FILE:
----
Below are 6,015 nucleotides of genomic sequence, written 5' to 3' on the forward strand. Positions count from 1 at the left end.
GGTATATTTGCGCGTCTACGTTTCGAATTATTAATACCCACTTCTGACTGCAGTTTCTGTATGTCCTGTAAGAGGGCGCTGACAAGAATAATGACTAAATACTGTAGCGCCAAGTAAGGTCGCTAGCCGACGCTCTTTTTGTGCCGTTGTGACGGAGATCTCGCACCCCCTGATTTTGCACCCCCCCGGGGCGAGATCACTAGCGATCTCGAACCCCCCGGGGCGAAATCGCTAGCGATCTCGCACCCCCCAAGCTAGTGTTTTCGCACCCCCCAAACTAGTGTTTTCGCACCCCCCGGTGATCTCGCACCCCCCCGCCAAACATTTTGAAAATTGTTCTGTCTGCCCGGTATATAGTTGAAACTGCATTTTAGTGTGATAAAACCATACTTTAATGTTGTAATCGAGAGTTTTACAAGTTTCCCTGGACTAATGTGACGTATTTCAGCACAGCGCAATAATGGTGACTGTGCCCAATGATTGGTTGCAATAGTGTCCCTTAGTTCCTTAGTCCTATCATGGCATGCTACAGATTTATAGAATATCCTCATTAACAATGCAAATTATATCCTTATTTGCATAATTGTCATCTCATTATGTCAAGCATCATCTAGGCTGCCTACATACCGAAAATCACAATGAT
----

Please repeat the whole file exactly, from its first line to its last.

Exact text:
Below are 6,015 nucleotides of genomic sequence, written 5' to 3' on the forward strand. Positions count from 1 at the left end.
GGTATATTTGCGCGTCTACGTTTCGAATTATTAATACCCACTTCTGACTGCAGTTTCTGTATGTCCTGTAAGAGGGCGCTGACAAGAATAATGACTAAATACTGTAGCGCCAAGTAAGGTCGCTAGCCGACGCTCTTTTTGTGCCGTTGTGACGGAGATCTCGCACCCCCTGATTTTGCACCCCCCCGGGGCGAGATCACTAGCGATCTCGAACCCCCCGGGGCGAAATCGCTAGCGATCTCGCACCCCCCAAGCTAGTGTTTTCGCACCCCCCAAACTAGTGTTTTCGCACCCCCCGGTGATCTCGCACCCCCCCGCCAAACATTTTGAAAATTGTTCTGTCTGCCCGGTATATAGTTGAAACTGCATTTTAGTGTGATAAAACCATACTTTAATGTTGTAATCGAGAGTTTTACAAGTTTCCCTGGACTAATGTGACGTATTTCAGCACAGCGCAATAATGGTGACTGTGCCCAATGATTGGTTGCAATAGTGTCCCTTAGTTCCTTAGTCCTATCATGGCATGCTACAGATTTATAGAATATCCTCATTAACAATGCAAATTATATCCTTATTTGCATAATTGTCATCTCATTATGTCAAGCATCATCTAGGCTGCCTACATACCGAAAATCACAATGAT